What the Board spells out as good practice, and what motivates managerial behaviour is not necessarily the same thing. The gap between both can lead to serious consequences, not unlike the scandals that took place at Enron, WorldCom and more recently, the BBC. How can your organization create a sense of moral responsibility from ‘the bottom up?’
The concept of governance is certainly not new, but in recent years it has been gaining more attention, especially in the business world. ‘Corporate casualties’ are proof that commercial pressures nudge executives towards introducing irresponsible risk into routine business operations. Today, these risks are easily obscured thanks to technological complexity, the large scales on which organizations are run, and hierarchical structures. The latter in particular is proving to be an important factor in recent governance slip-ups; in many organizations, employees appear detached from feelings of ownership, or belief in their organizations values, thus emphasizing a gap between board directives and realities of governance practices.
Analysing this problem, Cranfield School of Management’s David Butcher and Martin Clarke ask, how businesses can build a culture of moral responsibility from ‘the bottom up?’
The answer lies in understanding the power of debate. Good leaders are able to foster debate about the principles and practices of their business. According to Butcher and Clarke, they should accept responsibility for voicing the concerns of their employees to the Board, and directors should adjust their objectives accordingly. This type of ‘grass roots’ level leadership will help to establish morally responsible local communities that will readily assume governance responsibility. Boards should allow these groups to self-regulate; moreover, they should encourage them to keep an eye on the power invested at senior levels, should those leaders appear to stray from the principles of good governance.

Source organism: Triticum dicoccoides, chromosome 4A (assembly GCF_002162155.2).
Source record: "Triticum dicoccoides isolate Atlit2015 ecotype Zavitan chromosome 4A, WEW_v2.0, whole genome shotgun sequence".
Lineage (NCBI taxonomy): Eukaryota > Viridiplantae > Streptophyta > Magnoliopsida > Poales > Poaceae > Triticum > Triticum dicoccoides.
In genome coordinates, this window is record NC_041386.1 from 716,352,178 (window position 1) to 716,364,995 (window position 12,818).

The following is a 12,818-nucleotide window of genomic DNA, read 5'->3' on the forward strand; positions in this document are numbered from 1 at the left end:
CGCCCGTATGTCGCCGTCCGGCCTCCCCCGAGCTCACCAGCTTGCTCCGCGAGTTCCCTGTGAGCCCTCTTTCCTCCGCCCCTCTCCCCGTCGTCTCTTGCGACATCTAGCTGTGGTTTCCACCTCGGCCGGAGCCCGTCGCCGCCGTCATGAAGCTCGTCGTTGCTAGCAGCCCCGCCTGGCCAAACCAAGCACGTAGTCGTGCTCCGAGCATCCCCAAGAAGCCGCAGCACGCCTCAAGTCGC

There are already parallels in the corporate world of such initiatives. IBM and BP, for example, use sessions called “Values Jam” and “Open Talk”, respectively, which involve the entire workforce in discussions encouraging them to challenge prevailing corporate views. Similarly, Marks and Spencer has also established Business Development Groups, in which employees are offered the chance to influence governance within the organization.
In order for the initiatives discussed by Butcher and Clarke to be truly effective, board members must first realise that their leadership role extends beyond setting and communicating governance standards (i.e. a ‘top down’ approach). Instead, they should encourage debate, and lead the way in creating moral communities that embrace good governance. It is essential that do not feel that even if they disapprove of certain practices there is nothing they can do about it.
In terms of ideas on what kind of discussions to foster, examples can be considered from the corporate world. Nevada-based Zappos asks employees to consider questions such as whether their company has a higher purpose than profit, or whether their own role has personal meaning. This key is to embed the value of employee voice into your overall corporate strategy.
Leading by personal example is also important; this means never turning a blind eye or appearing to condone questionable governance practices.
Addressing the Governance Gap: Organizational Democracy and Moral Communities, “Butcher, David” and “Clarke, Martin”, Developing Leaders, Issue 8 (2012) p. 18–23
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